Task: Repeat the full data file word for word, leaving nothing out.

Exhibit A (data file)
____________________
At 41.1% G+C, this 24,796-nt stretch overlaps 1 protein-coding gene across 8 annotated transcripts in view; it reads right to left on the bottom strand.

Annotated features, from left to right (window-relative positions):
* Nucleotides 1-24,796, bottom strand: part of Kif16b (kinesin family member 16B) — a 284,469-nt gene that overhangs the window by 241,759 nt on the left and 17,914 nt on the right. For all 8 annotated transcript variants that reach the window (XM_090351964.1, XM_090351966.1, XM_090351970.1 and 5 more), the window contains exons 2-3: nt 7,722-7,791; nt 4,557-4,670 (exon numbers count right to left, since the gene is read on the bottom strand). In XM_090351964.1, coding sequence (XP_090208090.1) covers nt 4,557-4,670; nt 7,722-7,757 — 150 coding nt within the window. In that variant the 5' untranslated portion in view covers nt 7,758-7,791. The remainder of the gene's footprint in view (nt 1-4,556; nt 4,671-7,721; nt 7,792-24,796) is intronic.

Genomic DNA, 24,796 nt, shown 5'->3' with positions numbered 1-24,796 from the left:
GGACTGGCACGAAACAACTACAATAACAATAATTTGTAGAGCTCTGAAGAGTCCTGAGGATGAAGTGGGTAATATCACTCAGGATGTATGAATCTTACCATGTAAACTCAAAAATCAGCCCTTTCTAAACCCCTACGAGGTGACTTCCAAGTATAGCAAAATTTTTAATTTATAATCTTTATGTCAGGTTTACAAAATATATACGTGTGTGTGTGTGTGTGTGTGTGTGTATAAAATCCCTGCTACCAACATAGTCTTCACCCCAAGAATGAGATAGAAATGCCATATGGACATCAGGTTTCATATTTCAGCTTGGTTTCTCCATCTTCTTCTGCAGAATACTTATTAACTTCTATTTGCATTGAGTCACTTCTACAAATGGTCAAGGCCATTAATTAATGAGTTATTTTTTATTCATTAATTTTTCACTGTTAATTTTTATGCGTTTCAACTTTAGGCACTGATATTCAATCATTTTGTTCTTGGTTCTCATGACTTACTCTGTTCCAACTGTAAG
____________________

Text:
At 41.1% G+C, this 24,796-nt stretch overlaps 1 protein-coding gene across 8 annotated transcripts in view; it reads right to left on the bottom strand.

Annotated features, from left to right (window-relative positions):
* Nucleotides 1-24,796, bottom strand: part of Kif16b (kinesin family member 16B) — a 284,469-nt gene that overhangs the window by 241,759 nt on the left and 17,914 nt on the right. For all 8 annotated transcript variants that reach the window (XM_090351964.1, XM_090351966.1, XM_090351970.1 and 5 more), the window contains exons 2-3: nt 7,722-7,791; nt 4,557-4,670 (exon numbers count right to left, since the gene is read on the bottom strand). In XM_090351964.1, coding sequence (XP_090208090.1) covers nt 4,557-4,670; nt 7,722-7,757 — 150 coding nt within the window. In that variant the 5' untranslated portion in view covers nt 7,758-7,791. The remainder of the gene's footprint in view (nt 1-4,556; nt 4,671-7,721; nt 7,792-24,796) is intronic.

Genomic DNA, 24,796 nt, shown 5'->3' with positions numbered 1-24,796 from the left:
GGACTGGCACGAAACAACTACAATAACAATAATTTGTAGAGCTCTGAAGAGTCCTGAGGATGAAGTGGGTAATATCACTCAGGATGTATGAATCTTACCATGTAAACTCAAAAATCAGCCCTTTCTAAACCCCTACGAGGTGACTTCCAAGTATAGCAAAATTTTTAATTTATAATCTTTATGTCAGGTTTACAAAATATATACGTGTGTGTGTGTGTGTGTGTGTGTGTATAAAATCCCTGCTACCAACATAGTCTTCACCCCAAGAATGAGATAGAAATGCCATATGGACATCAGGTTTCATATTTCAGCTTGGTTTCTCCATCTTCTTCTGCAGAATACTTATTAACTTCTATTTGCATTGAGTCACTTCTACAAATGGTCAAGGCCATTAATTAATGAGTTATTTTTTATTCATTAATTTTTCACTGTTAATTTTTATGCGTTTCAACTTTAGGCACTGATATTCAATCATTTTGTTCTTGGTTCTCATGACTTACTCTGTTCCAACTGTAAG